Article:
Thursday, August 2, 2012

Some Thoughts on the Argument from Divine Hiddenness

The atheistic argument from divine hiddenness (ADH) may be summarized like this:

1. If God exists, he would want everyone to believe in him. (Premise)

2. If God wants everyone to believe in him, then he will provide compelling evidence of his existence. (Premise)

3. God has not provided compelling evidence of his existence. (Premise)

4. Therefore, God does not exist. (From 1 – 3)

As a theist, I'm happy to grant premises (1) and (2).  However, (3) is obviously in contention for those of us who take Romans 1:18-20 seriously and have offered arguments for God's existence.  We maintain that various cosmological, teleological, axiological and many other types of arguments provide us with rationally compelling reasons to believe in God.

The wrinkle to this whole debate is that the atheist may modify (3) like this: 3*. God has not provided compelling evidence of his existence that meets everyone's criteria of compelling evidence.

This would be a most curious claim.  Is God supposed to bow down to our standards, and upon his ingratiating us with proving his self-evident existence, finally go back to being God?  Is that really what God is like?  If so, it hardly seems appropriate to say that God is as great as we say he is, much less maximally great.  The fact of the matter is that his standards are not our standards.  Our demand for evidence is already manifested sufficiently, even if some continue to demand more.

My claim here is not intended to be antagonistic.  It's just that it's not at all uncommon for people (myself included) to suppress our knowledge of things we'd rather not have to deal with.  Sometimes this suppression of knowledge is intentional, and other times unintentional.  To my atheistic friends, I want you to know that I believe you are sincere and that your suppression of the knowledge of God is unintentional.  God promises us that if we continue to seek him with an open mind and an open heart, he will reveal himself to us (Deut. 4:29).  All I can ask you is that you continue to remain open.  God will reveal himself to you at the appropriate time.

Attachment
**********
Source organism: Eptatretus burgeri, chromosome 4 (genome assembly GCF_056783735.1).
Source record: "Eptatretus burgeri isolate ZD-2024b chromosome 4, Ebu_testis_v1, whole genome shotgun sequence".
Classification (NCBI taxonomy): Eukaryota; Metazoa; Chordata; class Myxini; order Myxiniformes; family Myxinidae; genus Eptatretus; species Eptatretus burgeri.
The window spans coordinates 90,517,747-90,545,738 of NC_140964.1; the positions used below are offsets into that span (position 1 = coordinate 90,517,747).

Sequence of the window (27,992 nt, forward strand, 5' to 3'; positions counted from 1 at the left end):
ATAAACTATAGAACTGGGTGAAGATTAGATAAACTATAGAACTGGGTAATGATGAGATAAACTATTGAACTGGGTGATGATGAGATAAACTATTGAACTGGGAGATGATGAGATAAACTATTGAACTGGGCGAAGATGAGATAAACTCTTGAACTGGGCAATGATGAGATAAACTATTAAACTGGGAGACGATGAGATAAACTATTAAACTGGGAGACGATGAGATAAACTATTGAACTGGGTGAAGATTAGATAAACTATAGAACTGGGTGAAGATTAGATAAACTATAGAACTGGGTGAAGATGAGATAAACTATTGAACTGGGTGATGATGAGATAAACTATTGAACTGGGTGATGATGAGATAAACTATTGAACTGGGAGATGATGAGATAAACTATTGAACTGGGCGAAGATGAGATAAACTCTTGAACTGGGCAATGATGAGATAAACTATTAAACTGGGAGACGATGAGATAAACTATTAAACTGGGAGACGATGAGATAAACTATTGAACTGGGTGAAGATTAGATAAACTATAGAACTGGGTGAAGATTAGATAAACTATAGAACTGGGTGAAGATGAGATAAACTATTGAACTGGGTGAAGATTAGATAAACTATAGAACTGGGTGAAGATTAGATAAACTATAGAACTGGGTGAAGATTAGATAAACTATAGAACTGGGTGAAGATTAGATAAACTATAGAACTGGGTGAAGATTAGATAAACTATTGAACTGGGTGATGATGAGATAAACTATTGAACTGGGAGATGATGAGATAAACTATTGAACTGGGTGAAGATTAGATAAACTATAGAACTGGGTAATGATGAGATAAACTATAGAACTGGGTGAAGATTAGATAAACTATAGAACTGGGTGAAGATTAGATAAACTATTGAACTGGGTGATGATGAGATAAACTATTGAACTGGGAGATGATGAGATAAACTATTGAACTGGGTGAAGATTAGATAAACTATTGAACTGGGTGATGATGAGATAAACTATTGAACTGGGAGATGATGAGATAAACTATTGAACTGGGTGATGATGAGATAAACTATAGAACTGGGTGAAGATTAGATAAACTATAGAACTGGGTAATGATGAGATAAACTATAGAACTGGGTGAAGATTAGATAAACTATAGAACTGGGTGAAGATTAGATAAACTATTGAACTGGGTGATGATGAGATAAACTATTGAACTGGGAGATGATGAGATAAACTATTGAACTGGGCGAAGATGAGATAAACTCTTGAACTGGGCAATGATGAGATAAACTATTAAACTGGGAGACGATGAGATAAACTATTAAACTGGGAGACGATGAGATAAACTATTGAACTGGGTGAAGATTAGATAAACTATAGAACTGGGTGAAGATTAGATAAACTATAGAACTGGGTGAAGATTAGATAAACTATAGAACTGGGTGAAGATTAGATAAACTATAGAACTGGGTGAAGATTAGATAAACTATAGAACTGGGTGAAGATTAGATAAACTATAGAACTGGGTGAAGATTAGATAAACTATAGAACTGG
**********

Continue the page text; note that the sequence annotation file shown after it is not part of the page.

1. May I say you make at least one former Bible teacher giddy just knowing you still think about such things. The depth of your insight humbles me.
    Now, may I add a thought that extends your contemplation of the divine. The self-sufficiency of God actually negates or at leasts sublimates premise one. He only desires our belief in him as it will benefit us and under the condition of our free will. Compelling evidence of his existence undermines my freedom to choose him. A lover seeks the beloved and celebrates their every reunion. A love potion of evidence would diminish the relationship formed in the seeking and finding.

  2. Mr. Johns, it's great to hear from you! I appreciate your thoughts on the issue of divine hiddenness. I'm aware of the problem that free will throws into this. To me, the existence of God is obvious, but I still have to use my free will to embrace him. It's sort of like a man saying, "I know my wife exists, but I have faith she loves me." If you prefer, "sufficient evidence" may be substituted for "compelling evidence."

  3. If I may, why should anyone be granted premise one? For sake of argument, it may be granted to consider what follows. But beyond that, How am I off when my gut reaction is to laugh at the notion of premise one? (Upon reading Mr. Johns' comment and your response, I am not seeing that my question is addressed directly- but maybe I am failing at seeing the answer.) Why is presmise one necessary?

    Glad to have found your blog- just discovered it!

  4. Further- I can see why for sake of some arguments in some contexts you may wish to, as a theist, grant premise one. But that seems unnecessary / unwarranted generosity to grant the premise to an atheist. Starting from scratch, why is this premise true? (Although since they are already through and through committed naturalists, most such discussions take place on entirely different wavelengths anyhow.)

  5. Hi MrMosis,

    Thanks for your comments and the kind words. Premise (1) should be interpreted as God's desiring everyone to believe that he exists. He has done so according to Romans 1, so for the natural theologian who is also a Bible-believing Christian, we have to ask: why does God make his existence apparent to everyone, contra premise (3)?

    I think we can infer that God chooses to do what he wills and desires to do. Taken from that perspective, we can infer that God desires everyone to know that he exists.